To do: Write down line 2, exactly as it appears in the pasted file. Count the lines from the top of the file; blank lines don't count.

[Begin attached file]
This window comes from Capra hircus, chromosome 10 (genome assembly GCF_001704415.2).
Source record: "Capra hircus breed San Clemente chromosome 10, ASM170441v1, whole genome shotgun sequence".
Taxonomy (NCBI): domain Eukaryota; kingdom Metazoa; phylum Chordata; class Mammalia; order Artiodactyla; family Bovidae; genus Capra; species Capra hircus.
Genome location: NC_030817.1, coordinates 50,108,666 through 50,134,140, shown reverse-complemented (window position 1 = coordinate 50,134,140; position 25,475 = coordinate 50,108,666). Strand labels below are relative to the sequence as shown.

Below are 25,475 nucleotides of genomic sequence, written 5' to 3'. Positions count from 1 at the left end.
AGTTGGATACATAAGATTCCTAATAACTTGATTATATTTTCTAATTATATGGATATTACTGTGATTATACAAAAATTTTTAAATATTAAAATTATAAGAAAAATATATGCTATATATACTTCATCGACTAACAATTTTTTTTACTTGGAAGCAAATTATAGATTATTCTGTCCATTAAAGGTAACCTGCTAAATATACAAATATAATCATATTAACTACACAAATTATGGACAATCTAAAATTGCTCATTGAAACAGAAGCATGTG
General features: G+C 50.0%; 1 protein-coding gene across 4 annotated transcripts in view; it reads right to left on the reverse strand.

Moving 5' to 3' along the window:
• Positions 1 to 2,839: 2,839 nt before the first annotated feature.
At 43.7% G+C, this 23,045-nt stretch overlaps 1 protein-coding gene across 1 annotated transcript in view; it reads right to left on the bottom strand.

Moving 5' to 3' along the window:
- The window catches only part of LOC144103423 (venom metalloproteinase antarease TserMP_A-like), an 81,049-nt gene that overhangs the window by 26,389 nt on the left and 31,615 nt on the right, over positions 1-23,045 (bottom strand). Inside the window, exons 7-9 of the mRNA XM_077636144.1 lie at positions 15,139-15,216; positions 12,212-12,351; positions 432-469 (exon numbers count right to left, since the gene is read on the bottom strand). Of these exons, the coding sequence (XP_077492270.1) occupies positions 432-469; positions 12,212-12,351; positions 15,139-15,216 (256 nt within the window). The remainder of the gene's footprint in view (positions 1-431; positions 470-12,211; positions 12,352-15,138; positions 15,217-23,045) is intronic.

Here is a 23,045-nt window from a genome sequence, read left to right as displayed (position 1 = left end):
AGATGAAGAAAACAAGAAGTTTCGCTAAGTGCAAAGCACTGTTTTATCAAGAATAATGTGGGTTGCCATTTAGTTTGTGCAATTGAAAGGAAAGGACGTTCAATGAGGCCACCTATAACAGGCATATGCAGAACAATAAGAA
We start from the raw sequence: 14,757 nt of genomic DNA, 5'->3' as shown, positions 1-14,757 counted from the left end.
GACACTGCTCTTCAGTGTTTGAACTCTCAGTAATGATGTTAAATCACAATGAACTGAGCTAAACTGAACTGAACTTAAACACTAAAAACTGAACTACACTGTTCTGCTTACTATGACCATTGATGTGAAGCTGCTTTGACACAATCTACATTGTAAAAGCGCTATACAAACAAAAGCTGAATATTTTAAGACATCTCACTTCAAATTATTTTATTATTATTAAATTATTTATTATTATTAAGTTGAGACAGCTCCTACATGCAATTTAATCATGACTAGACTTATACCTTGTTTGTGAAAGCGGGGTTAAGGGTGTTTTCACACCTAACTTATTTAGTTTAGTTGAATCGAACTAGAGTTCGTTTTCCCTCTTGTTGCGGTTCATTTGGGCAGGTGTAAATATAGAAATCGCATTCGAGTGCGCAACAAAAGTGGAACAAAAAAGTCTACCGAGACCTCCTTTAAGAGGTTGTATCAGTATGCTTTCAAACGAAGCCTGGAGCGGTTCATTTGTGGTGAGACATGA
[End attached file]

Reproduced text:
Source record: "Capra hircus breed San Clemente chromosome 10, ASM170441v1, whole genome shotgun sequence".